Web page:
Sustainable mobility can mean a lot of different things. For many, it likely takes the form of electric or hybrid vehicles. While these are a key part of that, there are also many other technologies and factors that go into making transport of various kinds sustainable. Michelin's Movin'On sustainable mobility summit—held this week (June 1-4) as a virtual event—once again highlighted the many technological methods and investments currently being made to reduce carbon emissions across the world.
A key theme throughout the event—and a commonly held position in most industries—was the fact that no one solution is "the right solution." Instead, it will be necessary to invest in many different technology options. Anne-Laure de Chammard, Group Chief Strategy, Research & Innovation Officer at ENGIE, said during a panel discussion on energy investments that studies have shown only investing in electrification would be 30% more expensive than an optimized energy mix which includes electric and gas.
And while many advancements in electrification for heavy-duty applications have been made in recent years, there is still work to be done for very large pieces of equipment, necessitating the need for other technology or fuel options. Charging infrastructure is another key part of the equation, and may not be a possibility in some remote locations, again making it important to have other options for power equipment and vehicles. Movin'On
There is also an important need to decarbonize the electric grid, pointed out Randall Field, Executive Director, Mobility Systems Center, MIT Energy Initiative, during the energy investments panel, because so much of our society is dependent upon it, including electric vehicles.
This also brings to light the various inputs that need to be considered when developing and implementing alternative energy technologies, and how it's a wholistic approach with many aspects involved. That's one of the things I've always enjoyed about attending Movin'On over the past several years; while some of the discussions may not specifically be directly related to the industries OEM Off-Highway covers, they provide a broad scope of factors that go into decarbonization and sustainable mobility efforts.
Speakers from all over the world discuss the various ways they are looking at improving mobility; sometimes this is through the use of alternative energy, and sometimes it's the testing of new forms of transportation—such as autonomous vehicles—or ways of improving production of materials and fuels to reduce emissions.
It can also include development of new components for vehicles. Each year at the show Michelin has made new announcements related to its sustainability initiatives. At the first show in 2017, the company announced its VISION concept tire which is said to be an airless, connected, rechargeable, customizable and organic wheel and tire solution. The goal is to have the tire be made of more sustainable materials and longer lasting, keeping it from entering landfills.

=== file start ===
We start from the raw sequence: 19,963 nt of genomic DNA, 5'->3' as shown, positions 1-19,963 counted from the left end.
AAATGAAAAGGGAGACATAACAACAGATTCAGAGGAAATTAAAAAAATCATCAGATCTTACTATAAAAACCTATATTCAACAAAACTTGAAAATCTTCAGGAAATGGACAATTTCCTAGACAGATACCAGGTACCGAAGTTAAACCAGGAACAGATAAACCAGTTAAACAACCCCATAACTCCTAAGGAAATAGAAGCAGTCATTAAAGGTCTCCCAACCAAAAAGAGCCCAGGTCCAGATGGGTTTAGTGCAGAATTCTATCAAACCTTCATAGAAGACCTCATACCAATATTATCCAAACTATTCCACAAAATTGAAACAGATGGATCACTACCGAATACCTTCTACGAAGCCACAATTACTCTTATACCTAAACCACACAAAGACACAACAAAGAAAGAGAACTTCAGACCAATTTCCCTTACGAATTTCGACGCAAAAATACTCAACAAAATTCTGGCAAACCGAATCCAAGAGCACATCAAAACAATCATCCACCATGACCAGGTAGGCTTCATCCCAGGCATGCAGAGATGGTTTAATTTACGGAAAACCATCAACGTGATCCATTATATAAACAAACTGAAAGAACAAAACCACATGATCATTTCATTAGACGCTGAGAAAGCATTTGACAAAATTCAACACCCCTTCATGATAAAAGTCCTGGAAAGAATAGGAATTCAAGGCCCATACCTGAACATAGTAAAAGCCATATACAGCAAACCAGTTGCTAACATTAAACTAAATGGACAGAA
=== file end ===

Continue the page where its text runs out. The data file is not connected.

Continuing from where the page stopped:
Since then, Michelin has announced further sustainability goals and testing of the tire in some applications. Most recently, the company announced that by 2050 all Michelin tires will be made entirely from renewable, recycled, biosourced or otherwise sustainable materials.
During this year's summit, the company made new announcements as part of this sustainability initiative. The first is a project aimed at decarbonizing maritime shipping; the Wing Sail Mobility (WISAMO) project has developed an automated telescopic, inflatable wing sail system which can be fitted to merchant ships and pleasure craft says Michelin in its press release announcing the project.
Per Michelin's press release, the inflatable wing sail harnesses the wind, a free, universal and inexhaustible source of propulsion. Its revolutionary design enables a ship to reduce its fuel consumption and thereby have a positive impact on the environment by lowering CO2 emissions.
Michelin also unveiled a racing tire containing 46% sustainable materials which was fitted to the GreenGT Mission H24 hydrogen-powered prototype vehicle designed for endurance racing. Though made of sustainable content, the company says the tire can still provide a high level of on-track performance. Michelin
According to Michelin, it increased the tire's natural rubber content and used recycled carbon black recovered from end-of-life tires to achieve the high level of sustainable materials utilized. Other bio-sourced or recycled materials used include orange and lemon rind, sunflower oil, pine resin and recycled steel from aluminum cans.
"We share a core value with Movin’On and its partners, namely the deep belief that mobility, and movement in the broadest sense of the term, are inherent to life and a source of progress," says Michelin Managing Chairman Florent Menegaux in the company's press release announcing the new tire. "The two innovative solutions we are presenting at this year’s global sustainable mobility summit offer tangible, real-world proof of our determination to make mobility increasingly sustainable."
What Michelin's new project and tire demonstrate, as well as the various topics discussed during Movin'On, is that decarbonization and sustainable mobility encompass many aspects. And it will take many people working together to achieve the emissions reduction targets set out by countries, industries and organizations around the world.
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What sustainability initiatives are you most interested to learn more about? What do you think will be the next technologies coming to market which aid with decarbonization efforts? What role do you see the heavy equipment industries playing? Let us know!
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